Green Mountain Coffee also strikes me as a cult stock. Although I have always thought the stock was overpriced, I was pretty excited last Christmas to get one of the Keurig one-shot coffee machines.
After a few months, I found myself at Target, buying a new Mr. Coffee.
The thing was just a pain to use when you drink a lot of coffee. When all the kids are here, there are four coffee drinkers in the house, and a cup at a time is just not practical. The coffee is expensive, and unless you are single and live alone, I don't think the machines make a lot of sense. Sixty times earnings for what is basically a coffee fad has very little margin of safety, in my opinion.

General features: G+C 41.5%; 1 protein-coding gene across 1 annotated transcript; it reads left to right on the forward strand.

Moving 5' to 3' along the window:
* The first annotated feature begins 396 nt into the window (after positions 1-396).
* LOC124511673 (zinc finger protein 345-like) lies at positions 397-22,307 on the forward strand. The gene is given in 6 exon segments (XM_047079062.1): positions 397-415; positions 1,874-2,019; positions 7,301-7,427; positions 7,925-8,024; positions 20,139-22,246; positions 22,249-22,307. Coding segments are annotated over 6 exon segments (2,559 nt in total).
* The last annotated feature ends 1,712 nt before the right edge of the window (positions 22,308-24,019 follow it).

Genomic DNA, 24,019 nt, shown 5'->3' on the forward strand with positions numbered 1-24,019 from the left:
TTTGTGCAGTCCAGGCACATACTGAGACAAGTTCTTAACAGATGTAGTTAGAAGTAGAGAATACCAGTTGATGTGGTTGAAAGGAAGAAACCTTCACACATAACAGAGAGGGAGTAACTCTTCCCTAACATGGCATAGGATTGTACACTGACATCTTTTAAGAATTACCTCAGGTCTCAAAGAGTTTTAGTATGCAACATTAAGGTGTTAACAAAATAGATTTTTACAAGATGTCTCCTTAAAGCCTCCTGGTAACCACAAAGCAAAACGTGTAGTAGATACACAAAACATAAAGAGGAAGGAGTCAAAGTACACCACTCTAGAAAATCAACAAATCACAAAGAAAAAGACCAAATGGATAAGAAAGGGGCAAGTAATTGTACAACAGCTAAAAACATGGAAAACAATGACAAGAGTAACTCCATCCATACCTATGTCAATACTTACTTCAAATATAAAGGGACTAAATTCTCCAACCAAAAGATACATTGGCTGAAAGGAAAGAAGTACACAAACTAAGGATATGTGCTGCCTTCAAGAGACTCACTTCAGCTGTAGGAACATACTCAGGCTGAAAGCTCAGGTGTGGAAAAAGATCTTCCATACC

The real problem with cult stocks is that the investors who get caught up in the hoopla do not take the time to do the work. Who cares what the balance sheet looks like or how much stock the insiders are selling? The bear can TALK! The P/E ratio does not matter, the donuts are hot out of the oven! Howard Stern is funny and everyone wants to pay to hear him talk dirty, on their way to work. It is a new paradigm and valuations do not matter for such world-changing companies.
(Paradigm, by the way, is another word for stop-loss for me. If I ever hear the word associated with a stock I own, I sell it.)
The way to avoid cult stocks and the inevitable bad ending is to always do the work. Investing, as Ben Graham pointed out, works best when most business-like. Avoid the hype and the promotion, and focus on the value of the business, and you will never find yourself with a glass of Kool Aid in one hand and worthless stock certificate in the other.
Tim Melvin is a contributor to RealMoney.
Disclosure information was not available for Tim Melvin or his company.